IBM and the financial engineering economy: James Saft

October 21, 2014

Oct 21 (Reuters) – IBM’s woes are interesting not simply
because they tell us about the economy, but because they reveal
broader truths about how, and for whom, companies are run.

IBM kicked its 2015 operating earnings goal off the
back of the truck on Monday, blaming an outright fall in
third-quarter revenues on a sudden downturn in client spending.

“We saw a marked slowdown in September in client buying
behavior, and our results also point to the unprecedented pace
of change in our industry, ” said Ginni Rometty, IBM chairman,
president and chief executive officer.

IBM shares fell more than 7 percent in reaction, giving up
more than three years of gains.

In all likelihood, IBM isn’t just a company which ran into
an inflection point in the broader economy, nor is it simply an
unlucky victim of the step change in the pace of technological

It is a company which did this after five to 10 years of
following one of the most popular corporate strategies out
there: prioritizing financial engineering over investment, and
giving primacy to living quarter by quarter rather than for the
longer term.

The result, and IBM is far from being alone here, is a
company left with a hollowed-out core franchise which has been
deprived of investment, combined with higher debt loads.

From 2000 to 2013, IBM pursued an epic campaign of buying
back shares, flattering earnings but perhaps at the expense of
investment in the future, something which, as a technology
company, is promised to no one. During that period IBM spent
more than $108 billion on share buybacks and an additional $30
billion on dividends. That compares to just $59 billion on
capital expenditure. That produced a doubling of pre-tax margin
during the period, but arguably at a cost to the value of the
core franchise, which looks less and less defensible.

Indeed, in the last six years, the company’s debt load has
about tripled but sales are essentially flat.

In July, hedge fund manager Stanley Druckenmiller drew a
line between that strategy and Federal Reserve policy, which he
said encourages companies to stint on productivity improvement
and investment in the real economy and instead use cheap money
to borrow and buy back shares.

Buying back shares improves profitability per share, a
strategy which tends to work so long as investors believe it is
not done at the expense of the company’s ability to remain


IBM may simply be the unlucky victim of market forces as
technology evolves, but it is hard to look around the U.S.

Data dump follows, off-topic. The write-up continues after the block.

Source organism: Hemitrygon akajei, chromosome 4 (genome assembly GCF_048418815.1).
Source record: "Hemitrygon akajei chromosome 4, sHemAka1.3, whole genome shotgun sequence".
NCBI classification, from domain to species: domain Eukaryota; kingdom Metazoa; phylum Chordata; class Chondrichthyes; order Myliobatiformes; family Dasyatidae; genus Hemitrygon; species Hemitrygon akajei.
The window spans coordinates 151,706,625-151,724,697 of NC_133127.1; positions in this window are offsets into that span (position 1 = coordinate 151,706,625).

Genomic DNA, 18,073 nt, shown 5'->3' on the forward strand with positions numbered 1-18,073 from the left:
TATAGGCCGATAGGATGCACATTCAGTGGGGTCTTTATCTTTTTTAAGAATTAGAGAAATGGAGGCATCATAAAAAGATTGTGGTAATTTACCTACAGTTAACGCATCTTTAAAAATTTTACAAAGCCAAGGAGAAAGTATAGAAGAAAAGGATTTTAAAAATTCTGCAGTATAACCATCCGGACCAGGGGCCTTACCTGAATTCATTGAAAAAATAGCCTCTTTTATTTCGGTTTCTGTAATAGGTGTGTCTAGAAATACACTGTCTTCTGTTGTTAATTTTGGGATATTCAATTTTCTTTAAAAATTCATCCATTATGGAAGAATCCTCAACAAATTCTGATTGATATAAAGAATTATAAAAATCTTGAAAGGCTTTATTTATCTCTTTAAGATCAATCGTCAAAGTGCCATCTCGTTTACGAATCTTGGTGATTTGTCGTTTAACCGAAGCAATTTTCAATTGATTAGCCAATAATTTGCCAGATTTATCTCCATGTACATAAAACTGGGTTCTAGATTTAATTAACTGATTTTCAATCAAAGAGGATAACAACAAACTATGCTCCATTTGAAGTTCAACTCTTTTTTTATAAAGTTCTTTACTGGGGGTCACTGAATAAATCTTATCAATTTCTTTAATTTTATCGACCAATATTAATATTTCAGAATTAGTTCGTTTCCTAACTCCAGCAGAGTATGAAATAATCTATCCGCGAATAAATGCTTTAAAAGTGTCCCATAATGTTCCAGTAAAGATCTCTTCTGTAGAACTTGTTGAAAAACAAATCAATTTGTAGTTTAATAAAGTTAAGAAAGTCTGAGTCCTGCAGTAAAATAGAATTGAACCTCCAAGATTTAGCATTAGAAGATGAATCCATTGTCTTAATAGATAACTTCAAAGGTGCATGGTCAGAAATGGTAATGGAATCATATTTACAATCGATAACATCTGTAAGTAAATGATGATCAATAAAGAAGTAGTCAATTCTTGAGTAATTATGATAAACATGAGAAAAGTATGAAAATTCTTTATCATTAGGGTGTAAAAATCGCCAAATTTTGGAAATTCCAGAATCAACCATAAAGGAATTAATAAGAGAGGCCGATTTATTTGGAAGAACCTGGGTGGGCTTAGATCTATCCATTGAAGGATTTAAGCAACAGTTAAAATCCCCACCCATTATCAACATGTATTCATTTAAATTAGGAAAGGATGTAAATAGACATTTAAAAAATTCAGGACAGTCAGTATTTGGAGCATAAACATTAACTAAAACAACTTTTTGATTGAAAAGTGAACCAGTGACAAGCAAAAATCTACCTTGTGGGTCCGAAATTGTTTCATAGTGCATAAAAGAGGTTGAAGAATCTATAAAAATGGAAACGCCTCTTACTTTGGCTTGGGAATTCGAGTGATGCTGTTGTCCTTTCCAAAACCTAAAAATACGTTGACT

economy, which has had a combination of very high profit margins
and very low capital investment, and wonder if many publicly
traded companies are in similarly vulnerable positions.

“In our view, IBM is not different from companies like
Cisco, Microsoft, Oracle and Intel,” Geneva-based Lombard Odier
fund manager Eurof Uppington said via email.

“They all face the same sort of pressures from new trends
like cloud, mobility and superscale Internet and are all
reacting in the same way using financial engineering. IBM is
probably just early.”

Lombard Odier has been critical of what it calls the GOSOBB
strategy, as in Giving Out Stock Options and Buying them Back.
While, under accounting rules, this flatters operating earnings,
it masks how much money is actually going home in employees’
pockets as compared to if share options were cash payments.

Had IBM wanted to offset the dilution caused by employee
share options in the five years to mid-year, it would have
needed almost $18 billion in share buybacks, or about a third of
all buybacks made during the period. IBM are far from unique,
much less unusual, in the scope of those figures.

The broader unanswered question here is how best to manage a
technology company, or indeed an economy, during a period of
very rapid technological change. The market tends to assume that
company revenues are far stickier, far more permanent than they
actually are. That assumption grew out of 100 or more years of
analyzing and investing in industrial companies which, while
buffeted by war, globalization and technological change, had the
luxury of operating in a more slowly changing world.

That assumption, that tendency of financial markets to focus
on the per-share earnings figure without giving due care to all
of the many forces which make those revenues possible, may leave
investors today very vulnerable.

A decade of share buybacks and underinvestment is starting
to look like it may have been a mistake.
(At the time of publication James Saft did not own any direct
investments in securities mentioned in this article. He may be
an owner indirectly as an investor in a fund. You can email him
at and find more columns at

(Editing by James Dalgleish)

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